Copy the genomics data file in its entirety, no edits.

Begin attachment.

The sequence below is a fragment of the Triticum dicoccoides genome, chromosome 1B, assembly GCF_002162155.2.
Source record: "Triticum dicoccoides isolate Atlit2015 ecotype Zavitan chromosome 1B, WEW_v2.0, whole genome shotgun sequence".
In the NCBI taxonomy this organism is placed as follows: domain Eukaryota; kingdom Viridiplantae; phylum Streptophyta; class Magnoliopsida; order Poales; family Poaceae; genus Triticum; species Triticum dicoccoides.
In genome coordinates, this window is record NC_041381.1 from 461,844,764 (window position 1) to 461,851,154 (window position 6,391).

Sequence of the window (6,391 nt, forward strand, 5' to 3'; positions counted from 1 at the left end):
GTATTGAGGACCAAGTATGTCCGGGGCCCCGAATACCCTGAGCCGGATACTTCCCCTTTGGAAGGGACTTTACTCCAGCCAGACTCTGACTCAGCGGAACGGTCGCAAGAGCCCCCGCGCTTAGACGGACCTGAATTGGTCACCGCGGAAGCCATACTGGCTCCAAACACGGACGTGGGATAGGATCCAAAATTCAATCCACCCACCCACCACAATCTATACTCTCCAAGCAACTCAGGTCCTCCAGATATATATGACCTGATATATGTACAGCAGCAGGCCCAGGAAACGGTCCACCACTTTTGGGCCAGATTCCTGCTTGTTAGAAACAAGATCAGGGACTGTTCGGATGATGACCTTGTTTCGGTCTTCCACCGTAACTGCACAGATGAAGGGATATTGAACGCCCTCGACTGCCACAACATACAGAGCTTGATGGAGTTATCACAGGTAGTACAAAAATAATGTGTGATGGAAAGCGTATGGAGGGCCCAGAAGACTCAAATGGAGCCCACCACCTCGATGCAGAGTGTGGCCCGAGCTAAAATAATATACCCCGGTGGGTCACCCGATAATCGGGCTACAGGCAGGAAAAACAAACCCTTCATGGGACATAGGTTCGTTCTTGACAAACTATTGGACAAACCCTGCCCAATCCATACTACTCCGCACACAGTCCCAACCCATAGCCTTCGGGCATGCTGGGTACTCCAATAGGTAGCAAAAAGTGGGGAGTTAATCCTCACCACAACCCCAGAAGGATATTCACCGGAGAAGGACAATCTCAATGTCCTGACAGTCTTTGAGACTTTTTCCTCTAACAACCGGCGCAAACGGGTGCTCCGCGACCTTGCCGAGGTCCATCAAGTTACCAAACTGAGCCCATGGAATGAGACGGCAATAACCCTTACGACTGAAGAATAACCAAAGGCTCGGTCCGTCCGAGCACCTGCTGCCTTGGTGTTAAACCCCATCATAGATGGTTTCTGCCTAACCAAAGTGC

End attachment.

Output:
The sequence below is a fragment of the Triticum dicoccoides genome, chromosome 1B, assembly GCF_002162155.2.
Source record: "Triticum dicoccoides isolate Atlit2015 ecotype Zavitan chromosome 1B, WEW_v2.0, whole genome shotgun sequence".
In the NCBI taxonomy this organism is placed as follows: domain Eukaryota; kingdom Viridiplantae; phylum Streptophyta; class Magnoliopsida; order Poales; family Poaceae; genus Triticum; species Triticum dicoccoides.
In genome coordinates, this window is record NC_041381.1 from 461,844,764 (window position 1) to 461,851,154 (window position 6,391).

Sequence of the window (6,391 nt, forward strand, 5' to 3'; positions counted from 1 at the left end):
GTATTGAGGACCAAGTATGTCCGGGGCCCCGAATACCCTGAGCCGGATACTTCCCCTTTGGAAGGGACTTTACTCCAGCCAGACTCTGACTCAGCGGAACGGTCGCAAGAGCCCCCGCGCTTAGACGGACCTGAATTGGTCACCGCGGAAGCCATACTGGCTCCAAACACGGACGTGGGATAGGATCCAAAATTCAATCCACCCACCCACCACAATCTATACTCTCCAAGCAACTCAGGTCCTCCAGATATATATGACCTGATATATGTACAGCAGCAGGCCCAGGAAACGGTCCACCACTTTTGGGCCAGATTCCTGCTTGTTAGAAACAAGATCAGGGACTGTTCGGATGATGACCTTGTTTCGGTCTTCCACCGTAACTGCACAGATGAAGGGATATTGAACGCCCTCGACTGCCACAACATACAGAGCTTGATGGAGTTATCACAGGTAGTACAAAAATAATGTGTGATGGAAAGCGTATGGAGGGCCCAGAAGACTCAAATGGAGCCCACCACCTCGATGCAGAGTGTGGCCCGAGCTAAAATAATATACCCCGGTGGGTCACCCGATAATCGGGCTACAGGCAGGAAAAACAAACCCTTCATGGGACATAGGTTCGTTCTTGACAAACTATTGGACAAACCCTGCCCAATCCATACTACTCCGCACACAGTCCCAACCCATAGCCTTCGGGCATGCTGGGTACTCCAATAGGTAGCAAAAAGTGGGGAGTTAATCCTCACCACAACCCCAGAAGGATATTCACCGGAGAAGGACAATCTCAATGTCCTGACAGTCTTTGAGACTTTTTCCTCTAACAACCGGCGCAAACGGGTGCTCCGCGACCTTGCCGAGGTCCATCAAGTTACCAAACTGAGCCCATGGAATGAGACGGCAATAACCCTTACGACTGAAGAATAACCAAAGGCTCGGTCCGTCCGAGCACCTGCTGCCTTGGTGTTAAACCCCATCATAGATGGTTTCTGCCTAACCAAAGTGC